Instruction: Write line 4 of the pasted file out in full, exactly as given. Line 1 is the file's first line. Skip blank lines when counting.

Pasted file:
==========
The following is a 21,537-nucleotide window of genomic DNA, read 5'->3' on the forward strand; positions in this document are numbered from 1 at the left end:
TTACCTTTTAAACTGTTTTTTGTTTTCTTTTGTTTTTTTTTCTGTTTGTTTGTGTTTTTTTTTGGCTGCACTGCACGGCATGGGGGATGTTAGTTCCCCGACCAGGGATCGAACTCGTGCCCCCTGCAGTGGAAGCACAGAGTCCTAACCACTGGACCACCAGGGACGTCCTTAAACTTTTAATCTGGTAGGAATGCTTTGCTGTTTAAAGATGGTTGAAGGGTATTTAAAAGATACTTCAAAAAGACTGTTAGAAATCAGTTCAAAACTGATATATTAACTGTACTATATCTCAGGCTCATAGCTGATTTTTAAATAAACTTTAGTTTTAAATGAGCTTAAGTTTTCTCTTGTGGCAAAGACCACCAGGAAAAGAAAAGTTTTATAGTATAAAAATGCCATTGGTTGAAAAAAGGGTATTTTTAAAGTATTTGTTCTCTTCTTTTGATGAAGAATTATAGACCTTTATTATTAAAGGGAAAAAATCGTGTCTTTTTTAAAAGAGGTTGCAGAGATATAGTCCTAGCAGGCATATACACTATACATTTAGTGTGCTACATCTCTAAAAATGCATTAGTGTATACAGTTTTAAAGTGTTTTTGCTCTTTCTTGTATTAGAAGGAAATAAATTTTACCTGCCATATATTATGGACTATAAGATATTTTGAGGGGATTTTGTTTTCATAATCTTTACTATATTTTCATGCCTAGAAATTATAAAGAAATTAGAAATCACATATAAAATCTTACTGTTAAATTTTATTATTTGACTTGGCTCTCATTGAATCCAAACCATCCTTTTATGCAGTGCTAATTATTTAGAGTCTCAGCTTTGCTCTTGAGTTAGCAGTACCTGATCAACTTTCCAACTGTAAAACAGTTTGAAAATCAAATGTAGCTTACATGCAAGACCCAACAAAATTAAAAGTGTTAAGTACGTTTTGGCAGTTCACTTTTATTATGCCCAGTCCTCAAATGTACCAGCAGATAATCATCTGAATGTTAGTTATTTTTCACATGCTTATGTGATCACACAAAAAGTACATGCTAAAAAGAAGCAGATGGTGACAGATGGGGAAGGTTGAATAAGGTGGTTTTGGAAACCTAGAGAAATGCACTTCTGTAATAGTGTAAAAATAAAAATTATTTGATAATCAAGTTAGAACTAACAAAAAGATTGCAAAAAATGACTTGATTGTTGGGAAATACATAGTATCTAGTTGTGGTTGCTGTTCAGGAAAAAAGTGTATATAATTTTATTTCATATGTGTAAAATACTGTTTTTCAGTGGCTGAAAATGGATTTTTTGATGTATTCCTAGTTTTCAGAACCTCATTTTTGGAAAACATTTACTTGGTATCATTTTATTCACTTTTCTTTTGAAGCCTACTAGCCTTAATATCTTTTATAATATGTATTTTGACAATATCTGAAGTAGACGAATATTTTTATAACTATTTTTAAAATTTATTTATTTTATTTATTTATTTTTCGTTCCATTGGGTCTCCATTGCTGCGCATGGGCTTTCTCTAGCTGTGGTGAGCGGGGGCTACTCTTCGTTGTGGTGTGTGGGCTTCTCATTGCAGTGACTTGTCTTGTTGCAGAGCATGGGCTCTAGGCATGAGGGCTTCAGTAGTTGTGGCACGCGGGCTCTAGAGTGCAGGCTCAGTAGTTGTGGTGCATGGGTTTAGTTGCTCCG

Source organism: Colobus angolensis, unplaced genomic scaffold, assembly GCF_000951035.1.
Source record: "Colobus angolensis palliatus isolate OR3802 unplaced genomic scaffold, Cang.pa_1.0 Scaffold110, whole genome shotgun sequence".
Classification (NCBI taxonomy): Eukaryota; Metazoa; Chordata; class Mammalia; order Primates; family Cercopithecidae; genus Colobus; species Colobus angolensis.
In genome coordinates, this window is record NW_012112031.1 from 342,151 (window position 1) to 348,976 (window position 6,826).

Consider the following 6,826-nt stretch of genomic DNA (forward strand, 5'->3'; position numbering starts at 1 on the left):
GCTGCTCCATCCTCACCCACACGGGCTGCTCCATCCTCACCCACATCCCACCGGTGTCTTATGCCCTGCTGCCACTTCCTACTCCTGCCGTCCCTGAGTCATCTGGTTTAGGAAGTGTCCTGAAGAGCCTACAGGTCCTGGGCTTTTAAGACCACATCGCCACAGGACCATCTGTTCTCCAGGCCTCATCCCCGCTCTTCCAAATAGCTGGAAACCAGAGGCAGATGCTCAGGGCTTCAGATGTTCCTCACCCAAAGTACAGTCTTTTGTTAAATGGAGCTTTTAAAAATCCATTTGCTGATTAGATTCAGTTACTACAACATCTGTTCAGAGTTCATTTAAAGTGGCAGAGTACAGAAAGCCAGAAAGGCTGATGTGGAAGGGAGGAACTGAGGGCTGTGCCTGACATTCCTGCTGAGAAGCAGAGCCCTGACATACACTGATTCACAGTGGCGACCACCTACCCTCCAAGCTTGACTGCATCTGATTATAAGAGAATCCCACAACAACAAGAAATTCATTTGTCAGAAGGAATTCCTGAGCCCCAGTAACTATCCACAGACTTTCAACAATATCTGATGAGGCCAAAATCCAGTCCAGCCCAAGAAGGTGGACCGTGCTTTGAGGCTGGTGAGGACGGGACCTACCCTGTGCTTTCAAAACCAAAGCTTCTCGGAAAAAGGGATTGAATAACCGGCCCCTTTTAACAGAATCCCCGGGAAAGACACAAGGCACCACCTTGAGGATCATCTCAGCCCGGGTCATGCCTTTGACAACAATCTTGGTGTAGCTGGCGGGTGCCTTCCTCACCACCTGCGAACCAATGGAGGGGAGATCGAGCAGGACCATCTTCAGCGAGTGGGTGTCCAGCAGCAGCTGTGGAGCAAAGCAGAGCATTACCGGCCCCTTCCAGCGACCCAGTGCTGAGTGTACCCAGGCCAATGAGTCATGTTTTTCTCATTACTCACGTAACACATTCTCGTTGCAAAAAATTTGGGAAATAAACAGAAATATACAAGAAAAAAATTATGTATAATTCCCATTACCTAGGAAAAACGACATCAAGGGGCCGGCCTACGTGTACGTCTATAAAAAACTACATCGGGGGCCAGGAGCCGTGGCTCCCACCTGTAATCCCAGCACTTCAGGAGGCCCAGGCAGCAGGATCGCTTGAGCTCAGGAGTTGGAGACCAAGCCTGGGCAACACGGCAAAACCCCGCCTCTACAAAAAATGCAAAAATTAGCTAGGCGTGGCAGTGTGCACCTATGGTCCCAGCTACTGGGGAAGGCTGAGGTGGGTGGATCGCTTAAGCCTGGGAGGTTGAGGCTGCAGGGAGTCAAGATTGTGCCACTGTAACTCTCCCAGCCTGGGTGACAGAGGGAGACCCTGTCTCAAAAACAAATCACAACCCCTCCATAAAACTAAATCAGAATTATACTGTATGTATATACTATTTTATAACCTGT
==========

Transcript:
Source record: "Colobus angolensis palliatus isolate OR3802 unplaced genomic scaffold, Cang.pa_1.0 Scaffold110, whole genome shotgun sequence".